Full of business and authority Mrs Barbara, or as she loved to hear herself entitled according to Scotch custom, the Lady Barbara Dumblaine, thought fittest to send the friendless and nameless babe to the hut where its unhappy life had begun. And there, excusing her interference by the usual familiarity of an ancient lady fo the manor with her poor neighbours, she paid a visit on the following day to see whether the shrewd gossip who tenanted the cottage was disposed to be its fostermother. There she found Perette whose countenance expressed some embarrassment, though she cloaked her visit under pretence of being her lady’s almoner. Aunt Barbara wisely, as she believed, demanded her attendance and help through a “mirk lane,” and employed the opportunity to catechise the French fille-de-chambre. Perette, we may supposed, had not kept sad or idle vigils in Marianne’s dressing-room, and was very willing to tell how strangely solitary “madame” chose to be — how often she seemed in sorrow, and especially after what might have seemed a most unhoped re-union. Then Lady Barbara learned that her niece had travelled from Coblentz with only hired extempore attendants, had been mysteriously ill during the voyage, and as the French abigail believed, had heard some frightful tale concerning a box in which one of the passengers had hidden a few exotic trinkets and lace lappets among some specimens of “cranny-owlogy”.As this trick had been notoriously successful among the keenest agents of the revenue, Lady Barbara listened with as much belief as her informer expected her to profess. Their progress through the long miry lane was almost finished when they saw a group of clowns likely to impeded it. They were dragging a man in a sailor’s garb with great difficulty over a “slap” or breach in the rough masonry of the unmortared wall, and his resistance, added to the clamorous throng of half-naked boys and fish-wives very well disposed to rescue him, made his escape almost certain. But two gentlemen on horseback were seen approaching the scene of action, and the mob, either doubting their success or their right in his cause, chose to become spectators quietly. The constable, a sturdy ruffian, protested his prisoner resembled in height, features, and complexion, the young vagrant who had been seen entering Susan’s hut while all the occupants were at the kirk, except the helpless and speechless woman found dead on their return. A shoemaker in the crowd said the prisoner had entered his shop a few days after her death and asked for a pair of shoes, being then barefooted. To the shoemaker’s remark that his feet had been sore bruised with travel, his answer was that he had lost his shoes in the surf when landed from a Liverpool trader. Now the shoes or brogues discovered among the bushes near Susan’s hut, on that remarkable sabbath, exactly fitted the measure taken by the shoemaker of his customer’s foot which as he farther observed, was lame and deformed as if by accident. The prisoner now in custody was slightly maimed in his left foot; but Perrette, notwithstanding the prim demureness she thought fit to assume in Lady Barbara’s presence, perceived he had a comely figure, eyes like lamps, and very handsome features, though bronzed and weather-beaten. One of the horsemen warned the females to depart as the mob shewed their usual zeal in favor of a bold adventurer, probably well known in the Free Trade, and Barbara lost no time in escaping from the fray to her own home. She soon learned that when judicially examined, the prisoner had called himself a sailor from Rotterdam, and being asked his business on this coast, replied very coolly and distinctly that he had come to see his wife and child. He had been married, he said, three years to a girl now in a good place, who seemed to want the “job clayed over,” therefore he scorned to claim her, and meant to pay for his boy’s nursery himself. He was able, he swore, and willing enough. The little girl whose evidence had been given on the facts concerning Susan’s death, declared he was the same man she had seen unlatching the cottage-door while she filled her pitcher at the brook below on that day, now almost three years past. She added that on the morning he had visited Susan’s hut and talked long and loud with her nieces, as she thought, about one of their kinfolk he had wedded. And as he went away, he gave her a broad “siller piece” to be good to the bairn which she held on her lap. He as detained some days in the county-gaol, but as Susan’s body had shewn no sign of violence, though the palsy of fear might have caused her sudden death, he was considered free from charge of murder, and finally banished from the boundaries of Scotland as a reputed poacher, vagrant and impostor. When removed to the English border, his guards said he demanded his child with great vehemence, and when told the Laird’s family would take care of it, he bid “God bless them” in a strange tone and “turned his face to the wall.” The gossips around Susan’s hut remembered that one of the horsemen who joined the crowd when he was taken into custody, might have been the Laird himself - that Glenalmond and the Sheriff-depute were friends, and Mcquerie, Susan’s niece, had been Marianne’s gouvernante. Even Lady Barbara in her secret conscience, judged as two or three others did, believing the vagabond had been thus opportunely seized and dismissed to prove the little changeling’s parentage and sit at rest more questionable rumours. If such was the purpose of this scene, it failed most fatally. The “dark hour” in Marianne’s history was not forgotten and many were tempted, either by contrived whispers or vulgar delight in evil, to suspect that Susan, the poor half-blind and half-witted pensioner of the Stewarts, might have connived at the contract boasted by Wallace and avowedly witnessed by her niece. It was no less probable that the heir of this high family, now Marianne’s acknowledged husband, might hazard much to prevent or stifle its consequences. A paralytic pauper and a strolling knave might seem small sacrifices to save her name from blemish, and his succession from being wrenched by an unlineal hand.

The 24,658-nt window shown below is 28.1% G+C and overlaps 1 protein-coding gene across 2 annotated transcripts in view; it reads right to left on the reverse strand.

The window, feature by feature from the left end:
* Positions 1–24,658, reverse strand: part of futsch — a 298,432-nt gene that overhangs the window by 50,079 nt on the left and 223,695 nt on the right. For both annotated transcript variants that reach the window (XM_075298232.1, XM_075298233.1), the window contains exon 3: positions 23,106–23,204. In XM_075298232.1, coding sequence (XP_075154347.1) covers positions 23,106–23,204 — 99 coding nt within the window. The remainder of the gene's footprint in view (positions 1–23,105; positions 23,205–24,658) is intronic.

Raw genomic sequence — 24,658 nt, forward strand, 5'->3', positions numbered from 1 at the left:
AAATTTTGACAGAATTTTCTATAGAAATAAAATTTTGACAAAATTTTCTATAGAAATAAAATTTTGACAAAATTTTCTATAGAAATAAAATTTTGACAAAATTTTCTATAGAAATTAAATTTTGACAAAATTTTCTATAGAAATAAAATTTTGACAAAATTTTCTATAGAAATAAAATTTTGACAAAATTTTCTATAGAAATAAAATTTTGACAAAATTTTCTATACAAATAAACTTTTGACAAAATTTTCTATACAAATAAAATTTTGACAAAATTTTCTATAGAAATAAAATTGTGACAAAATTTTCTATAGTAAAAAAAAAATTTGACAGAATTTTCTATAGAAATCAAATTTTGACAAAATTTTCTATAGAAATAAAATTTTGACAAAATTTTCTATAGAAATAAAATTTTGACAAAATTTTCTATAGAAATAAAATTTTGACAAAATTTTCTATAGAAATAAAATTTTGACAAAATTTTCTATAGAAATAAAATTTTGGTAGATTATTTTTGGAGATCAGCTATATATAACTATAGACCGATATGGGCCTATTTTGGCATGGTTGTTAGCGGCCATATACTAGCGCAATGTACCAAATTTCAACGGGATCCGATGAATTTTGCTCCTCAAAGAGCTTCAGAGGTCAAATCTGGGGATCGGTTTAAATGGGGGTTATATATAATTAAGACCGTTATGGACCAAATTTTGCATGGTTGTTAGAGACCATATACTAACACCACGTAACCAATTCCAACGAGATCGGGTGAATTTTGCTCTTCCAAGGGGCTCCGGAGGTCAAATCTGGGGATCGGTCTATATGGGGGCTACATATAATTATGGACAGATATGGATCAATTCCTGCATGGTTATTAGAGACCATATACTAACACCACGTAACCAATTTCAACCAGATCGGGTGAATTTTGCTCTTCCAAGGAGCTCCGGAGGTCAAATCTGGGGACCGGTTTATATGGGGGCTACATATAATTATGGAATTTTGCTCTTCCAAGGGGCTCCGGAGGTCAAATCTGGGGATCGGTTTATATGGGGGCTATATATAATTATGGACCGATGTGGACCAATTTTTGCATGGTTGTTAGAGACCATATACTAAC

“The dial spoke not, but it made shrewd signs,
And pointed to the hideous stroke of MURDER.”